Throughout history, humans have constantly battled the scarcity of food. The development of nutritional abundance for so many of us in recent years is so extraordinary that we haven’t yet learned to deal with it. We are geared to scarcity and still harbour the myth of abundance and ecological balance, as described in the biblical stories of Paradise. That is why it is so difficult for us to keep our consumption in check. And that is also why we feel so guilty for the damage we are doing to our planet.
Hamburgers in Paradise is Louise O. Fresco’s magnum opus about the management of the earth in a time of unprecedented growth and globalisation. She takes the reader on a unique cultural journey through history and into the future of our food. With a pen which is both elucidating and delicate, she writes about the most diverse subjects, from the first loaf of bread to gen technology, from climate change to mass agriculture, from the hamburger to ‘slow food’. Hamburgers in Paradise is an educative, fascinating and richly illustrated story about food and nutrition, agriculture and the earth, and is accessible for the general reading public.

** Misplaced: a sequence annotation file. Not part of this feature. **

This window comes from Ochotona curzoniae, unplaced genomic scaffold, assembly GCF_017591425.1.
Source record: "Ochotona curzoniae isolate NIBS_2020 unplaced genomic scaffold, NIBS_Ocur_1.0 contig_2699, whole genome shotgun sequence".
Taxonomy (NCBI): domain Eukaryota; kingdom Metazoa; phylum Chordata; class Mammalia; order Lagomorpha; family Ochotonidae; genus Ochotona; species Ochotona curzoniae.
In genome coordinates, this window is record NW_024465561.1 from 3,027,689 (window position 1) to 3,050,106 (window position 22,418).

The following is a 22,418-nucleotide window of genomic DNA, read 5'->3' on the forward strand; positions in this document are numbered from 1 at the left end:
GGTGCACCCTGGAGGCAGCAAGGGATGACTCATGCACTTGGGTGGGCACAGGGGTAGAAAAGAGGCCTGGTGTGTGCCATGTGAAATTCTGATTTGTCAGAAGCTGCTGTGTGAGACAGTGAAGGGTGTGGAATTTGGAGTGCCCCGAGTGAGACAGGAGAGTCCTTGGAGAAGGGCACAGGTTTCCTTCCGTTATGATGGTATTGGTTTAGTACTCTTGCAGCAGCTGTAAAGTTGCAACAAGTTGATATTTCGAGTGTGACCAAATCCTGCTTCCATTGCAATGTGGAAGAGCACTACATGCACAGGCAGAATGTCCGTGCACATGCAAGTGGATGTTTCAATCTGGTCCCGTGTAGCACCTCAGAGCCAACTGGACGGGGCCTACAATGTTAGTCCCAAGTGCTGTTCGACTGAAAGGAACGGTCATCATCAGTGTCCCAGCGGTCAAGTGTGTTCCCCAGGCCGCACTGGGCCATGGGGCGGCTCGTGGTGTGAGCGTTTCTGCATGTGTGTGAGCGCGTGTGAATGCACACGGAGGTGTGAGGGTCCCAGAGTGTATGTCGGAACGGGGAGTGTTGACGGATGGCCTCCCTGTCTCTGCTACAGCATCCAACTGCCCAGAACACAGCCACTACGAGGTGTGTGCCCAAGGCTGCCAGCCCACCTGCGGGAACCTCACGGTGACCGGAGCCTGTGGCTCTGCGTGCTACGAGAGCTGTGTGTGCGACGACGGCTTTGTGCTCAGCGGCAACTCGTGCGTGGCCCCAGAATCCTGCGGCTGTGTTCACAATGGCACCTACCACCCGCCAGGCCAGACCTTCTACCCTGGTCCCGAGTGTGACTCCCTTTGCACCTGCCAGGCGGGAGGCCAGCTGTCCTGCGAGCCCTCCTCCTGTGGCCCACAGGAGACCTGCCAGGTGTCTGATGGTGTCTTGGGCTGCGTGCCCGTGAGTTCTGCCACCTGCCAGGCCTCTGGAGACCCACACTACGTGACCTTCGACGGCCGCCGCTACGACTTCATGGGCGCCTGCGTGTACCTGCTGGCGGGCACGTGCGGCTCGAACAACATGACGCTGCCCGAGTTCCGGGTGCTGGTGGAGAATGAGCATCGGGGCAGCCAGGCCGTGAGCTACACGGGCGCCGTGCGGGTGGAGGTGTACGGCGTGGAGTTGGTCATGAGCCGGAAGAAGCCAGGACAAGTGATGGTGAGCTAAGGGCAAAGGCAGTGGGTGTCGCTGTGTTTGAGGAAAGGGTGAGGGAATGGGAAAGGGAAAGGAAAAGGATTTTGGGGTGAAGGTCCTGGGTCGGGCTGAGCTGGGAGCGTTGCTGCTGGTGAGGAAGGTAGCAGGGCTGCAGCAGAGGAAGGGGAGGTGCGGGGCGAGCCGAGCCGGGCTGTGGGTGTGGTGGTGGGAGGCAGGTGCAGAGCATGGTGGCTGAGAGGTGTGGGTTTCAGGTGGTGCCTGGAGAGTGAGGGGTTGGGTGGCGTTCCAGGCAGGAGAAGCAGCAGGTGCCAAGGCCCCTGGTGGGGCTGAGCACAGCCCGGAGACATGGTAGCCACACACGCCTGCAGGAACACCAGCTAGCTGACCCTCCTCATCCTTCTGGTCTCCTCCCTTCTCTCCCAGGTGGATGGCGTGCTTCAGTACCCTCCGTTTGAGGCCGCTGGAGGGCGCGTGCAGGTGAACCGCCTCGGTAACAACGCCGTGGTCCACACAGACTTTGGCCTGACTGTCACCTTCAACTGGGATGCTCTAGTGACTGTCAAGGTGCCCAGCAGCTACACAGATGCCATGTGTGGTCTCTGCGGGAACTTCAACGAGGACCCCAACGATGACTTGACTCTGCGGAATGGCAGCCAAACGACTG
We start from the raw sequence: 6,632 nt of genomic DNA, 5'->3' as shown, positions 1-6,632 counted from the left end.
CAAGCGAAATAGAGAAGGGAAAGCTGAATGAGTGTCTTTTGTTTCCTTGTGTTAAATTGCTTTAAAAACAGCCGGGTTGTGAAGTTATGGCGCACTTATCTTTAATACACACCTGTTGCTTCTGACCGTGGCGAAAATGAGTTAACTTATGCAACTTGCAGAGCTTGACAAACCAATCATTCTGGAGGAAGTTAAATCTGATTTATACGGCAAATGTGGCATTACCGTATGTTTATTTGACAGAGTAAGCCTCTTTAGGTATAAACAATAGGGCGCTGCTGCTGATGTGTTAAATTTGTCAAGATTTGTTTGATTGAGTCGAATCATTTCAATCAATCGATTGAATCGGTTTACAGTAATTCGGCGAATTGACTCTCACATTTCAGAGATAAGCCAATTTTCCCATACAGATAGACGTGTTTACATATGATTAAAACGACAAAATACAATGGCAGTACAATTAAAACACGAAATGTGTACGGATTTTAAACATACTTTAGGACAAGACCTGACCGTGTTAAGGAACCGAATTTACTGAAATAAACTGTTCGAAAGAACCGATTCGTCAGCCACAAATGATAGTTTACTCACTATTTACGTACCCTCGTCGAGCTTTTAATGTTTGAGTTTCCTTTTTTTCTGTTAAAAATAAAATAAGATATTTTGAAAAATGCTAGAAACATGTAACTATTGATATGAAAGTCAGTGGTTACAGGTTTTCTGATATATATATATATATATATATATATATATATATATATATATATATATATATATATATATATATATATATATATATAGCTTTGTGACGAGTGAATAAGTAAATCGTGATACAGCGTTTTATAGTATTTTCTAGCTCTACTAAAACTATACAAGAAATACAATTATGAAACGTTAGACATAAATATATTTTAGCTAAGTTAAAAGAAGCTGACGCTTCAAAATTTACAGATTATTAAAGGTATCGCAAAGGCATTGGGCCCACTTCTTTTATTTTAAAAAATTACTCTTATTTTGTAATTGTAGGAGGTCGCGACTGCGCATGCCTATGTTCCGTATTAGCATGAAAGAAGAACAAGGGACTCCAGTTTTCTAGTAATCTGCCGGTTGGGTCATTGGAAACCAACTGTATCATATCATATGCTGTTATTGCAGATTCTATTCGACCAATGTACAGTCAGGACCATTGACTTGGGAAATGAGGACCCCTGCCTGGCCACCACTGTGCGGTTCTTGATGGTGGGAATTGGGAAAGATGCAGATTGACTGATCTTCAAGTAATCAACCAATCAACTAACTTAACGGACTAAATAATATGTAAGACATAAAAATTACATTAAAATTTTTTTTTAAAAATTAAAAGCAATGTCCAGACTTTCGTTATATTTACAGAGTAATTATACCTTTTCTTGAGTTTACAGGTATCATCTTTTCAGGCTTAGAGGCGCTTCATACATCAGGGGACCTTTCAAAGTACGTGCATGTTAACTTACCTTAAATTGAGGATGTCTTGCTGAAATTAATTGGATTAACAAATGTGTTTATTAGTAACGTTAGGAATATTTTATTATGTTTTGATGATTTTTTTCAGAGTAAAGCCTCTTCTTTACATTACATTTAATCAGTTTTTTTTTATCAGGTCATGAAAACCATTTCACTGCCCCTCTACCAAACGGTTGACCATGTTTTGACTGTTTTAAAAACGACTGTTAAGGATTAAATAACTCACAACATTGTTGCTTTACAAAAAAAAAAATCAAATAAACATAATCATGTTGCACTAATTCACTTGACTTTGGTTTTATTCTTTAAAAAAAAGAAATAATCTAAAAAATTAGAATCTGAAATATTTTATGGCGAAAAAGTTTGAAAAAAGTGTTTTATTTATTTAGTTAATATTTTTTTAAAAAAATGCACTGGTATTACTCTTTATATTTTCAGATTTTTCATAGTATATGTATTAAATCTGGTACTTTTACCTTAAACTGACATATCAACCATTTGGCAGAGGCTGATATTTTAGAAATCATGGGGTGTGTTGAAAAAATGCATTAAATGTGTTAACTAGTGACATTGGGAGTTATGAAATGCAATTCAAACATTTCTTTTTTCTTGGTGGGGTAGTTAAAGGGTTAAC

WINNER OF THE COMENIUS PRIZE 2014
Louise O. Fresco is one of the biggest experts worldwide in the field of agriculture and nutrition. She has been appointed as President of Wageningen University and Research Center in July last year, recently praised as number one university of the Netherlands. She is a columnist for NRC Handelsblad after years of experience with the United Nations, where she was director of research at the Agriculture Department of the UN’s Food and Agriculture Organisation (FAO) in Rome. Fresco has published both essays and fiction, including The New Food Laws and the novel The Utopians, which was shortlisted for the Libris Literature Prize in 2008.
English sample translation available
Rights sold: France (Éd. Robert Laffont), US (Princeton University Press)
‘A cultural journey through the history and future of our food.’ Reformatorisch Dagblad
‘Louise Fresco constantly builds bridges between different areas of science; all with a view to a more sustainable society, particularly in the area of food production.’ Jury Comenius Prize